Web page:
Today  I was  playing with ubuntu 9.04 .  I tried to install  wwwoffle the  off-line  proxy server.  At the end of installation it failed with a  ” Sub process /usr/bin/dpkg failed ” message.  There was some thing wrong.    Fixing the system required removal of the package. I tried the following in succession in vain.

# apt-get remove wwwoffle

#dpkg -P wwwoffle

#dpkg –force-all  -r wwwoffle

I was stuck.  I did a manual removal of the deb package like this.

a) List out all the file of the deb package.

# dpkg -L wwwoffle

b) Removed all the files from the above list by hand.  If you are smart enough you can write a script for that.

c) Remove the package using apt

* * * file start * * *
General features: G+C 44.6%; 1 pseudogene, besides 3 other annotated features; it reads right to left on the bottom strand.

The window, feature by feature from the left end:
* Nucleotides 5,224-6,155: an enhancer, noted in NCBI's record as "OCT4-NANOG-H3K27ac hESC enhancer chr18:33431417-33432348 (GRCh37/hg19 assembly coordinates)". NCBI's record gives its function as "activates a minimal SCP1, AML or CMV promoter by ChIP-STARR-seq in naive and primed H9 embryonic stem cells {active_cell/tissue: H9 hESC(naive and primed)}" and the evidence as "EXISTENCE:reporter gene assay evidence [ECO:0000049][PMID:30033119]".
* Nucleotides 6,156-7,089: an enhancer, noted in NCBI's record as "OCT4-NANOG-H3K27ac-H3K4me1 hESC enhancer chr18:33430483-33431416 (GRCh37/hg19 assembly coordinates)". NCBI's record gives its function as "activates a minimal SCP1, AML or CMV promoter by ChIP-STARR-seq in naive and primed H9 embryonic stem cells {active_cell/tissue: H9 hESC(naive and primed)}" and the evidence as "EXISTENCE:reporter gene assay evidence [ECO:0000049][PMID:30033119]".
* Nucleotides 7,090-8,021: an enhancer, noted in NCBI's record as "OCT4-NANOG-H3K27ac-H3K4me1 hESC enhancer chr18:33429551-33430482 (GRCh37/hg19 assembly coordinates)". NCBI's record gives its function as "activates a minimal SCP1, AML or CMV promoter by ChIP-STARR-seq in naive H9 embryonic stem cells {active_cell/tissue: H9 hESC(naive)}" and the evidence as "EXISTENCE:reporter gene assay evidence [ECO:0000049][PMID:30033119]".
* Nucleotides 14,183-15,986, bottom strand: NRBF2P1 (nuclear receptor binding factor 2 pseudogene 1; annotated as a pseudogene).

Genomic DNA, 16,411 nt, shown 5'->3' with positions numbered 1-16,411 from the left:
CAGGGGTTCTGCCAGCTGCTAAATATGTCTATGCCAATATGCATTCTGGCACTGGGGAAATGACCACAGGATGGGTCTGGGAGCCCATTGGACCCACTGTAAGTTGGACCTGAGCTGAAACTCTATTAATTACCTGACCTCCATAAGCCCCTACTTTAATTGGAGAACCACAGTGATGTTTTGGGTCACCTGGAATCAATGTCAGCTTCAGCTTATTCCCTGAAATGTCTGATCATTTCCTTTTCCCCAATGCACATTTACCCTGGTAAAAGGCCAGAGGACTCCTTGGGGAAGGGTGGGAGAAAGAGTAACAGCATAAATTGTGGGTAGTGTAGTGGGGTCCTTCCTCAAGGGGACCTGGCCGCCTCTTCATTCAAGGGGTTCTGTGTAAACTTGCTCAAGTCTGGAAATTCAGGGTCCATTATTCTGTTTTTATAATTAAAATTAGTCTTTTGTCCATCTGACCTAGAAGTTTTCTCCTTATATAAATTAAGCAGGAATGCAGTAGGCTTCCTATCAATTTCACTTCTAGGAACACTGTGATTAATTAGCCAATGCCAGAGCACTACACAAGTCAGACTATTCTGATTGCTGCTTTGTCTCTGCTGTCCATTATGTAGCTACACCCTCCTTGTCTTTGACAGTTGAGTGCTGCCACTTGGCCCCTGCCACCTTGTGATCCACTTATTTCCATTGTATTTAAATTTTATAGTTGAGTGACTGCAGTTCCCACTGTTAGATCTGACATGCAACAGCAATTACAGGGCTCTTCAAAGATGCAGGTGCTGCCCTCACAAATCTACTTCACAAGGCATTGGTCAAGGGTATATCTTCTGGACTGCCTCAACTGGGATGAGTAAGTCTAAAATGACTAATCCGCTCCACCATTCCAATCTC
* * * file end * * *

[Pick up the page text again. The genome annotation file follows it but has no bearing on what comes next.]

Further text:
#apt-get remove wwwoffle

Categories: Computers, Gnu/Linux Tags: ,

How to make a USB install/boot disk with Ubuntu 9.04

May 6th, 2009 1 comment

A USB  boot disk is a cool idea. It allows you to carry your favorite operating system in your pocket. Since  all modern PC provide USB boot from BIOS , you can use any computer and work on your on desktop. It is also possible to make data persistent. With ubuntu 9.04 Jaunty Jackalope  it is very easy to make an install disk.   Here is how you can do it.

Get hold of a USB disk which is large enough to hold ubuntu  and your data. I used a 2 GB Jetflash disk.  First, I partitioned it into two using gparted. Both were formatted to fat32 file system. See the figure below. ( You can also choose to install on a single partition).

Usb Drive Partiitions

Next click on System-> Admininstration -Create USB statrup disk. See the Screenshot below.

screenshot

This will start the aplication unetbootin as shown below.

screenshot-make-usb-startup-disk-1